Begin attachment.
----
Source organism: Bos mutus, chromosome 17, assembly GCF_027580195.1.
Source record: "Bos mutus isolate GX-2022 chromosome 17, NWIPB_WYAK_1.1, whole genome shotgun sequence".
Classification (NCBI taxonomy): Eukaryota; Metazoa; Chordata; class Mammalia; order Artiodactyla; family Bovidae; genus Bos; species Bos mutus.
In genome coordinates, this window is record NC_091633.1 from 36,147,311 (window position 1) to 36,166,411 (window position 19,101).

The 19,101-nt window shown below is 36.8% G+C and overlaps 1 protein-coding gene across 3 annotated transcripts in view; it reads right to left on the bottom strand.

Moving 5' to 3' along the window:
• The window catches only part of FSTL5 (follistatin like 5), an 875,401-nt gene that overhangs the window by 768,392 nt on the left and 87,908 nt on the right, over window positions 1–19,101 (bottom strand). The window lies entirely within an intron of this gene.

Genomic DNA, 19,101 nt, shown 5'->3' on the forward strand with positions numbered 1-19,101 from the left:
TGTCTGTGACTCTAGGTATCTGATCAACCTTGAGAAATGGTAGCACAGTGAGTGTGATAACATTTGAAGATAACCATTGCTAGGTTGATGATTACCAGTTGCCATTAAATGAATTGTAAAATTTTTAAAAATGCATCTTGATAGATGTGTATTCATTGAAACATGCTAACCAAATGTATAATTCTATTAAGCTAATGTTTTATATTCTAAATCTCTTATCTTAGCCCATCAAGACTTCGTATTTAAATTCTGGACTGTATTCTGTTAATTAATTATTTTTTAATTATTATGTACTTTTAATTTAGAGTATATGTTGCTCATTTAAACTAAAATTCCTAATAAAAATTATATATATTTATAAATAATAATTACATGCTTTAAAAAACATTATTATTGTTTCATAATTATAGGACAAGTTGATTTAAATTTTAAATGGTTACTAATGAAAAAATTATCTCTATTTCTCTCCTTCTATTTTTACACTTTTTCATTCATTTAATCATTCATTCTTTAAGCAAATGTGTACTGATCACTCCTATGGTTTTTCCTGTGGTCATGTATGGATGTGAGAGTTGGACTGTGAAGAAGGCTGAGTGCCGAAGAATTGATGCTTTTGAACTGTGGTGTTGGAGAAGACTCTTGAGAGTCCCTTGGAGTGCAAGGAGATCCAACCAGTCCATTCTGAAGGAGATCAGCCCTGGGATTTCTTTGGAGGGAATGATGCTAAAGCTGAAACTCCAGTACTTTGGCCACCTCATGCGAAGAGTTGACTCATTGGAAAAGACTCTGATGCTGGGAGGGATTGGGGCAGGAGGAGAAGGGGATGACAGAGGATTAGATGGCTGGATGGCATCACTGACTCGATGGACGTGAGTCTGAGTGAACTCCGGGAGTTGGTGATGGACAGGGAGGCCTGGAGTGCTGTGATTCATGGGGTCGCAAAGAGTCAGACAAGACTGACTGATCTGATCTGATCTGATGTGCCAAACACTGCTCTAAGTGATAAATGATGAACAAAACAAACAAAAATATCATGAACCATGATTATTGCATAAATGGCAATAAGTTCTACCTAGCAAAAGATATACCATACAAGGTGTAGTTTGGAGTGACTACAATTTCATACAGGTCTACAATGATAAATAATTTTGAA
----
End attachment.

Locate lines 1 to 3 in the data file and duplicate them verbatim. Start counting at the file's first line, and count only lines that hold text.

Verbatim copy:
Source organism: Bos mutus, chromosome 17, assembly GCF_027580195.1.
Source record: "Bos mutus isolate GX-2022 chromosome 17, NWIPB_WYAK_1.1, whole genome shotgun sequence".
Classification (NCBI taxonomy): Eukaryota; Metazoa; Chordata; class Mammalia; order Artiodactyla; family Bovidae; genus Bos; species Bos mutus.